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Annual flowering vines

morning glory flowerAnnual vines are easy to grow in flower beds, hanging baskets, window boxes or trellised planters. They transform unattractive areas, and provide quick, inexpensive solutions to many landscape problems. Use of annual vines is limited only by your imagination, and you can vary the flower color display every year.

Vines add a vertical dimension to make small spaces seem larger, and they provide privacy and cooling shade. Most annual vines won't cling to a brick or wooden wall, but you can use such climbing aids as wire fences or trellises to support them.

black-eyed SusanYou might want to try several annual vines including the Black-Eyed Susan (Thunbergia alata), Cup-and-Saucer (Cobaea scandens), and Moonflower (Ipomoea alba).

The Black-Eyed Susan vine grows to a height of seven feet in partial to light shade and moist, well-drained soil. It has yellow, orange or white flowers with dark centers.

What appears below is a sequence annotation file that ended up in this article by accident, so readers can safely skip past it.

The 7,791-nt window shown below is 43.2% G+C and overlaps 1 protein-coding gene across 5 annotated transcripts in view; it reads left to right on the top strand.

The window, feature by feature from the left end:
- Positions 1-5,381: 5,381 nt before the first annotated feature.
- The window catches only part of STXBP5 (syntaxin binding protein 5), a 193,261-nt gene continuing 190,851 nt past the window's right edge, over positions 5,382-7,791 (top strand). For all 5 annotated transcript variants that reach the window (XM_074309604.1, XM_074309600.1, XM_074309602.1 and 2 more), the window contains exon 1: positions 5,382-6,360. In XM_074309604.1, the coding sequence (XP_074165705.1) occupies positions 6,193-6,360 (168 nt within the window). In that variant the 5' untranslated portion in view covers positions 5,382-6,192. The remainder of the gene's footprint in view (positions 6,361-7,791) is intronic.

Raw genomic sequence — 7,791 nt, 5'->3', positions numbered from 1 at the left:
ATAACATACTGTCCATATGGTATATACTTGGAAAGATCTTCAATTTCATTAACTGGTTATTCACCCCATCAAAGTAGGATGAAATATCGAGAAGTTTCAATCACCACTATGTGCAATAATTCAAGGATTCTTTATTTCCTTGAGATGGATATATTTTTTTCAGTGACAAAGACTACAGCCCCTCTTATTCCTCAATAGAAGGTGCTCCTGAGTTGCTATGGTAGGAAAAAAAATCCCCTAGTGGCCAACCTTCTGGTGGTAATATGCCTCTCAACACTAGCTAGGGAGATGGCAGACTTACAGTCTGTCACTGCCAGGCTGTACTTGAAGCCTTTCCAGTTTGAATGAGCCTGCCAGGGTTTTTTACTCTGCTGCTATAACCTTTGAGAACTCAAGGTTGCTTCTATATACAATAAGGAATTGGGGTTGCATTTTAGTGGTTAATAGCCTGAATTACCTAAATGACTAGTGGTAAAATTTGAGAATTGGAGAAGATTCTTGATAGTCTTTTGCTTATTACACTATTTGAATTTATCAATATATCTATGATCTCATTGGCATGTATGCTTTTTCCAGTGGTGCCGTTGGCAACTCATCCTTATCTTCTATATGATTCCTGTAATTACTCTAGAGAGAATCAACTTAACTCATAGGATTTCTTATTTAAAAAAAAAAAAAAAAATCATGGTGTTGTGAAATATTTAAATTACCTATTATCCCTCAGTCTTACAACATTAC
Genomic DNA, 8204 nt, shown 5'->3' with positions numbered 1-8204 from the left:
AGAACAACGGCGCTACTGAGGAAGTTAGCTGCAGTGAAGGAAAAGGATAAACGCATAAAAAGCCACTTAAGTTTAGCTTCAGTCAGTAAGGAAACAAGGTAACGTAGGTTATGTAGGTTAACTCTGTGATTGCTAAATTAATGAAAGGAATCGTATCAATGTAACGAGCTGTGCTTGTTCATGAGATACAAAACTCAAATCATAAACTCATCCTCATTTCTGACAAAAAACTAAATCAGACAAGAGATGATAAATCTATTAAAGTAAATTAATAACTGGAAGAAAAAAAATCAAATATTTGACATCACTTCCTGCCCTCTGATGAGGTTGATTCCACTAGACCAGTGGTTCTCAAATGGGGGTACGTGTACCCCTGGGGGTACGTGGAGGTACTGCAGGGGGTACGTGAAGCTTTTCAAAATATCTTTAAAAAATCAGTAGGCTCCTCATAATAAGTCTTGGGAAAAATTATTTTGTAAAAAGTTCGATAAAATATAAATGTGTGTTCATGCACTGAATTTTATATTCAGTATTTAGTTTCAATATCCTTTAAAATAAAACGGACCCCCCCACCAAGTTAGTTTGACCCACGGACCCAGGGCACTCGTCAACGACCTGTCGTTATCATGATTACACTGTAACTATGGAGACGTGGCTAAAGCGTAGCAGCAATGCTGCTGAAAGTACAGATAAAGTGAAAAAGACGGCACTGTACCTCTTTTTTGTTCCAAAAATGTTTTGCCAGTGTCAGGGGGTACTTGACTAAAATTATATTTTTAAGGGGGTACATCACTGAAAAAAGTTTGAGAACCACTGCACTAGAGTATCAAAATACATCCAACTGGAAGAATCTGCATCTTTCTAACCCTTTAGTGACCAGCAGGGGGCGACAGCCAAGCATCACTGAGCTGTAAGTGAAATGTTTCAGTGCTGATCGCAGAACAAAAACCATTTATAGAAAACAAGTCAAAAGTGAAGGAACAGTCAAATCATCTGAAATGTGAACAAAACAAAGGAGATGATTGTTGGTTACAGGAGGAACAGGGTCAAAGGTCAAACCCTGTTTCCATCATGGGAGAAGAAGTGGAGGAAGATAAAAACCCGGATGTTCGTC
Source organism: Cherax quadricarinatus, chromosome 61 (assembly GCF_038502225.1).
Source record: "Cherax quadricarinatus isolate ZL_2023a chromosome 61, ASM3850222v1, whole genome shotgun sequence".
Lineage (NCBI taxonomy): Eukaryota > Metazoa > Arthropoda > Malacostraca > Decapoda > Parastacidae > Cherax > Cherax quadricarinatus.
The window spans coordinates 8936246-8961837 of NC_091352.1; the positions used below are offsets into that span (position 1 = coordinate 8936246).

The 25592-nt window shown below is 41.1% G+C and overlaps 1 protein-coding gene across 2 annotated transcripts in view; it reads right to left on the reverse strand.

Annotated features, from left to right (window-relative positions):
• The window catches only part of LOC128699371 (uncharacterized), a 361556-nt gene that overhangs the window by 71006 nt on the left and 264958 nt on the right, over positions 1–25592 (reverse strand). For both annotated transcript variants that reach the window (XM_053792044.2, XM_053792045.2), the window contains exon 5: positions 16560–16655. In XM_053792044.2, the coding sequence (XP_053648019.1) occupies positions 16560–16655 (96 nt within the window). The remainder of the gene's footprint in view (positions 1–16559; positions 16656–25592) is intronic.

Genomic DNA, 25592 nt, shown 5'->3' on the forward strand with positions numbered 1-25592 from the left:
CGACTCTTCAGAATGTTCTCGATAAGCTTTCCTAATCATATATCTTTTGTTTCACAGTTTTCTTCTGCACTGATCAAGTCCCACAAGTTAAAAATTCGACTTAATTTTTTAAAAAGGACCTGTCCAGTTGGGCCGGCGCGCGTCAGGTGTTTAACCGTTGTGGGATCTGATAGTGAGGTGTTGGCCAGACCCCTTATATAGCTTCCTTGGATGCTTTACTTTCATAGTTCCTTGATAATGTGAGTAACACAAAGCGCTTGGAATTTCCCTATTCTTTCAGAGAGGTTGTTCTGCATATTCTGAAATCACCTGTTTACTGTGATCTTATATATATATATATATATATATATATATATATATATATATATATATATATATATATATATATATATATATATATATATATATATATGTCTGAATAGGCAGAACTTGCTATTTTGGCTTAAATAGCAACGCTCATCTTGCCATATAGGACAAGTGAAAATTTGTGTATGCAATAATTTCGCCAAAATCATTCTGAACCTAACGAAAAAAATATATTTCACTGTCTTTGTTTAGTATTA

Cup-and-Saucer vine grows 20 feet in semi-shady to sunny locations and moist soil. They bear reddish-purple flower cups in green saucers.

The Moonflower vine may reach 20 feet in a growing season.The vine requires a sunny location and moist, well-drained soil. The large, fragrant white flowers open at night and close by mid-day.morning glory

You also might want to consider Nasturtium, Scarlet Runner Bean, Hyacinth Bean, Sweet Potato vine, Hops and Morning Glory.

Whatever the intended use or location, there's an annual vine to suit your situation.


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Updated Thursday, August 07, 2014